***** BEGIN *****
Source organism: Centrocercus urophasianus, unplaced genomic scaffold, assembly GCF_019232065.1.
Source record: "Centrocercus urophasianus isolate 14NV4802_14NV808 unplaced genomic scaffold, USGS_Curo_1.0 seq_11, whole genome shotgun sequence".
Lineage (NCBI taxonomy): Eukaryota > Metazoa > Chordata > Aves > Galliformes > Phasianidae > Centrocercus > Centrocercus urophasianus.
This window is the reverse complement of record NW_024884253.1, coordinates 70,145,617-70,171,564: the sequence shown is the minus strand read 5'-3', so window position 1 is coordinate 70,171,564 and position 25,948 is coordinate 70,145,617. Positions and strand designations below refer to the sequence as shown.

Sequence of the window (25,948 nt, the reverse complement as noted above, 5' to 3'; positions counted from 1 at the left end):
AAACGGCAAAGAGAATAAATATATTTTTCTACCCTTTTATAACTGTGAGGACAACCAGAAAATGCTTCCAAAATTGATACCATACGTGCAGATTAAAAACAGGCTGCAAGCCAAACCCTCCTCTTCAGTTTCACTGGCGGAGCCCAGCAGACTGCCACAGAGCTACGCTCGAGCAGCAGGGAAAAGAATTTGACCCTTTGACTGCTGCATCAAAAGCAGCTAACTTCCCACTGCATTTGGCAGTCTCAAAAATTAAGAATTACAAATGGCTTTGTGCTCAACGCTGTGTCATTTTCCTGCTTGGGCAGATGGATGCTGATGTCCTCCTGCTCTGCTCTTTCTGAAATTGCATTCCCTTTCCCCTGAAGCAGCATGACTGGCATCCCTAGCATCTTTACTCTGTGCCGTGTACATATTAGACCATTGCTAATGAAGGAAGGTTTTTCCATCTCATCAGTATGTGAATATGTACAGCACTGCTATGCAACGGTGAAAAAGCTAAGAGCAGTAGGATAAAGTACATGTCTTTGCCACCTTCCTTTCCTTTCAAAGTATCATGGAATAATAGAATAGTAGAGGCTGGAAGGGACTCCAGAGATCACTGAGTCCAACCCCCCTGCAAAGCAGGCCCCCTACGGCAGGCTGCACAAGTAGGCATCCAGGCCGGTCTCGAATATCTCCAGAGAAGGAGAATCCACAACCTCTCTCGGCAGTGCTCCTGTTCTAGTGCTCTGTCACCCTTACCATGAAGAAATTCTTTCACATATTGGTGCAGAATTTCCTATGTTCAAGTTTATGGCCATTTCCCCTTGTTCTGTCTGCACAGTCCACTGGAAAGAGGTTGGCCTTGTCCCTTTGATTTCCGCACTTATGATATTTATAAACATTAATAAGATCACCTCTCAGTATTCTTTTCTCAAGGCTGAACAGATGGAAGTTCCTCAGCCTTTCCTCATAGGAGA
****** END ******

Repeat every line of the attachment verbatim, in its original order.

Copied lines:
Source organism: Centrocercus urophasianus, unplaced genomic scaffold, assembly GCF_019232065.1.
Source record: "Centrocercus urophasianus isolate 14NV4802_14NV808 unplaced genomic scaffold, USGS_Curo_1.0 seq_11, whole genome shotgun sequence".
Lineage (NCBI taxonomy): Eukaryota > Metazoa > Chordata > Aves > Galliformes > Phasianidae > Centrocercus > Centrocercus urophasianus.
This window is the reverse complement of record NW_024884253.1, coordinates 70,145,617-70,171,564: the sequence shown is the minus strand read 5'-3', so window position 1 is coordinate 70,171,564 and position 25,948 is coordinate 70,145,617. Positions and strand designations below refer to the sequence as shown.

Sequence of the window (25,948 nt, the reverse complement as noted above, 5' to 3'; positions counted from 1 at the left end):
AAACGGCAAAGAGAATAAATATATTTTTCTACCCTTTTATAACTGTGAGGACAACCAGAAAATGCTTCCAAAATTGATACCATACGTGCAGATTAAAAACAGGCTGCAAGCCAAACCCTCCTCTTCAGTTTCACTGGCGGAGCCCAGCAGACTGCCACAGAGCTACGCTCGAGCAGCAGGGAAAAGAATTTGACCCTTTGACTGCTGCATCAAAAGCAGCTAACTTCCCACTGCATTTGGCAGTCTCAAAAATTAAGAATTACAAATGGCTTTGTGCTCAACGCTGTGTCATTTTCCTGCTTGGGCAGATGGATGCTGATGTCCTCCTGCTCTGCTCTTTCTGAAATTGCATTCCCTTTCCCCTGAAGCAGCATGACTGGCATCCCTAGCATCTTTACTCTGTGCCGTGTACATATTAGACCATTGCTAATGAAGGAAGGTTTTTCCATCTCATCAGTATGTGAATATGTACAGCACTGCTATGCAACGGTGAAAAAGCTAAGAGCAGTAGGATAAAGTACATGTCTTTGCCACCTTCCTTTCCTTTCAAAGTATCATGGAATAATAGAATAGTAGAGGCTGGAAGGGACTCCAGAGATCACTGAGTCCAACCCCCCTGCAAAGCAGGCCCCCTACGGCAGGCTGCACAAGTAGGCATCCAGGCCGGTCTCGAATATCTCCAGAGAAGGAGAATCCACAACCTCTCTCGGCAGTGCTCCTGTTCTAGTGCTCTGTCACCCTTACCATGAAGAAATTCTTTCACATATTGGTGCAGAATTTCCTATGTTCAAGTTTATGGCCATTTCCCCTTGTTCTGTCTGCACAGTCCACTGGAAAGAGGTTGGCCTTGTCCCTTTGATTTCCGCACTTATGATATTTATAAACATTAATAAGATCACCTCTCAGTATTCTTTTCTCAAGGCTGAACAGATGGAAGTTCCTCAGCCTTTCCTCATAGGAGA